On the cover of Gregory A. Boyd’s recently published book, Present Perfect: Finding God in the Now, this endorsement appears:

“Discover a spiritual secret that is as simple as it is profound. Highly recommended.”

—Brian D. McLaren
author, speaker, and activist [1]

One “spiritual secret” in Boyd’s book may be discovered in a footnote to the second chapter, Finding Home. [2] The secret is: “We no longer have a ‘sinful nature’.” Wow! Assuming the author is writing about Christians, he is asserting they no longer have a sinful nature (i.e., nature equals the essential properties of a thing). In other words, our nature is “perfect now”! Within the Christian’s psyche there no longer resides an inner disposition to sin. Possessing inner immunity against sinning, Christians can conduct their lives in a “present perfect.” As with Roman Catholics Brother Lawrence (c. 1614-1691) and Jean Pierre de Caussade (1675-1751), and the evangelical Frank Laubach (1884-1970), there is no  inner barrier that hinders Christians from contemplating God 24/7. They can sense God’s presence in everything they do throughout every minute of the day, which is what Boyd’s book is all about. [3]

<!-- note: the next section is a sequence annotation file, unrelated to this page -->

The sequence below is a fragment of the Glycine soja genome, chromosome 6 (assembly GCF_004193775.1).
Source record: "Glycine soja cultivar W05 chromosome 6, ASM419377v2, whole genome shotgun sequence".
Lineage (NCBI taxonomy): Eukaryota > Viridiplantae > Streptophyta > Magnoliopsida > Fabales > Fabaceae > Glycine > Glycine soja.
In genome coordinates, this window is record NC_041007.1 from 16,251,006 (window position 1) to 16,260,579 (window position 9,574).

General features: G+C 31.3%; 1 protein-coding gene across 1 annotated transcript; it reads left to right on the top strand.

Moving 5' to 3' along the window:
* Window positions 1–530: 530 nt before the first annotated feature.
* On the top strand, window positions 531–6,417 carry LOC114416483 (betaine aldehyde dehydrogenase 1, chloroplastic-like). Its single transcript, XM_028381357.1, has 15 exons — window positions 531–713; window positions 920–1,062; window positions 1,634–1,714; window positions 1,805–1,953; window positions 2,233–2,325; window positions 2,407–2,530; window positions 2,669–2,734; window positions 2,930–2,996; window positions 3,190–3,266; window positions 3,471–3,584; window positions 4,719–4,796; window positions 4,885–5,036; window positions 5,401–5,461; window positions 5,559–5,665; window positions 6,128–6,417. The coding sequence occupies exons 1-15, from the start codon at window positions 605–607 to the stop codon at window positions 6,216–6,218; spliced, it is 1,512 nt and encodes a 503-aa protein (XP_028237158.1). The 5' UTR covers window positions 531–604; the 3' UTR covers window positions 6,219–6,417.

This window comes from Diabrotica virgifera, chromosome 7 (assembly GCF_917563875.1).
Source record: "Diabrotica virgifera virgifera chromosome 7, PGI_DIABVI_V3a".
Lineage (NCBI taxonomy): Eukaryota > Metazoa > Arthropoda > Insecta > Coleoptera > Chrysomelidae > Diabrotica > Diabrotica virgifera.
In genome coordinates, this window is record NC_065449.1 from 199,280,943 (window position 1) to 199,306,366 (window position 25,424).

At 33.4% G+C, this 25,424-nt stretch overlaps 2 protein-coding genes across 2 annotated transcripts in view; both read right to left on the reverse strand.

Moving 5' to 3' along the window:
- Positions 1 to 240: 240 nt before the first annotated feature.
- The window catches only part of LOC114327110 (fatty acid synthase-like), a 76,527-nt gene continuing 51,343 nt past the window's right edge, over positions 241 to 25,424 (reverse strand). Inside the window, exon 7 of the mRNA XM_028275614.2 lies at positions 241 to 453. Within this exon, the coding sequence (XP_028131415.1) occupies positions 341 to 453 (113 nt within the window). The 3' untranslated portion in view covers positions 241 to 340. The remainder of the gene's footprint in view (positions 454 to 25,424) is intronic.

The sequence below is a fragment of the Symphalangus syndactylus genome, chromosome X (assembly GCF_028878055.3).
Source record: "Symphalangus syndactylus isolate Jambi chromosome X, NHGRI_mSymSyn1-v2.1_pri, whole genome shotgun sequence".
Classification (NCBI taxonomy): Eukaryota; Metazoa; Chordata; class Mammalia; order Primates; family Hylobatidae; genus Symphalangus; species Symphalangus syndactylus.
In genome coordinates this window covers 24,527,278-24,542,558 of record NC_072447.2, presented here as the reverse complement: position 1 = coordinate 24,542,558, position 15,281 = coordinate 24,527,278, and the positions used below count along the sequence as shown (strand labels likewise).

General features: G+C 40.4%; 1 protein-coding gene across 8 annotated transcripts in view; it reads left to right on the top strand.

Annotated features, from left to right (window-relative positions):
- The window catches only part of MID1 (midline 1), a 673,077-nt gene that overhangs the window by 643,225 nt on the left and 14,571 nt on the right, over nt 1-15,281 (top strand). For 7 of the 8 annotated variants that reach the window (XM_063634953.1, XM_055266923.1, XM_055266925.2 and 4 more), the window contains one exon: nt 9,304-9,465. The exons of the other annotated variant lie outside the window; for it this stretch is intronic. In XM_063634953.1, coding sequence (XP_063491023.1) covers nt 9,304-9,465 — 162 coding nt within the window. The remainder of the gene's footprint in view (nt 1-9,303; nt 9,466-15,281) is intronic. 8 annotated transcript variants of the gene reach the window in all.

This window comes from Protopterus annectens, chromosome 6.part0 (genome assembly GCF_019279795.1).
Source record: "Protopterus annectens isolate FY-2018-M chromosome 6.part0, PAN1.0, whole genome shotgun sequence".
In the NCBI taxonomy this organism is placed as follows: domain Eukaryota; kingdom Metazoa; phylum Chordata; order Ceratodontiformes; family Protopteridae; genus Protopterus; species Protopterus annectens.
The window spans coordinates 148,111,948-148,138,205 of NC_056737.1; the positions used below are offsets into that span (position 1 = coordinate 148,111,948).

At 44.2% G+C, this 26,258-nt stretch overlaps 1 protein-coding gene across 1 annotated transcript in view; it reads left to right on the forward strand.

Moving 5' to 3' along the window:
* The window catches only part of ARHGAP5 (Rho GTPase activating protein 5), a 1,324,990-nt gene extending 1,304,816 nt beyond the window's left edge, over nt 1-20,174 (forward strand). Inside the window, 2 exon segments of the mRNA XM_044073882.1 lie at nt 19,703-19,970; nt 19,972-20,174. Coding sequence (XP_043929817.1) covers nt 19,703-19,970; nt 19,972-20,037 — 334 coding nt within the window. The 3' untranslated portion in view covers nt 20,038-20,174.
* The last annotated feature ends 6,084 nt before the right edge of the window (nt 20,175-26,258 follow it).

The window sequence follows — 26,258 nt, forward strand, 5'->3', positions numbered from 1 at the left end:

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Beatific Beatitude

by Pastor Larry DeBruyn for Contemplative Spirituality

Matthew 5:8 and the mystic vision of God.

Blessed are the pure in heart: for they shall see God.” Jesus, Matthew 5:8, KJV

If we were to see God, what might deity look like? In a metaphorical borrowing from the imagery of the biblical Tabernacle, The Aquarian Gospel of Jesus the Christ describes both the process for and image of discovering the god within. That gospel advises: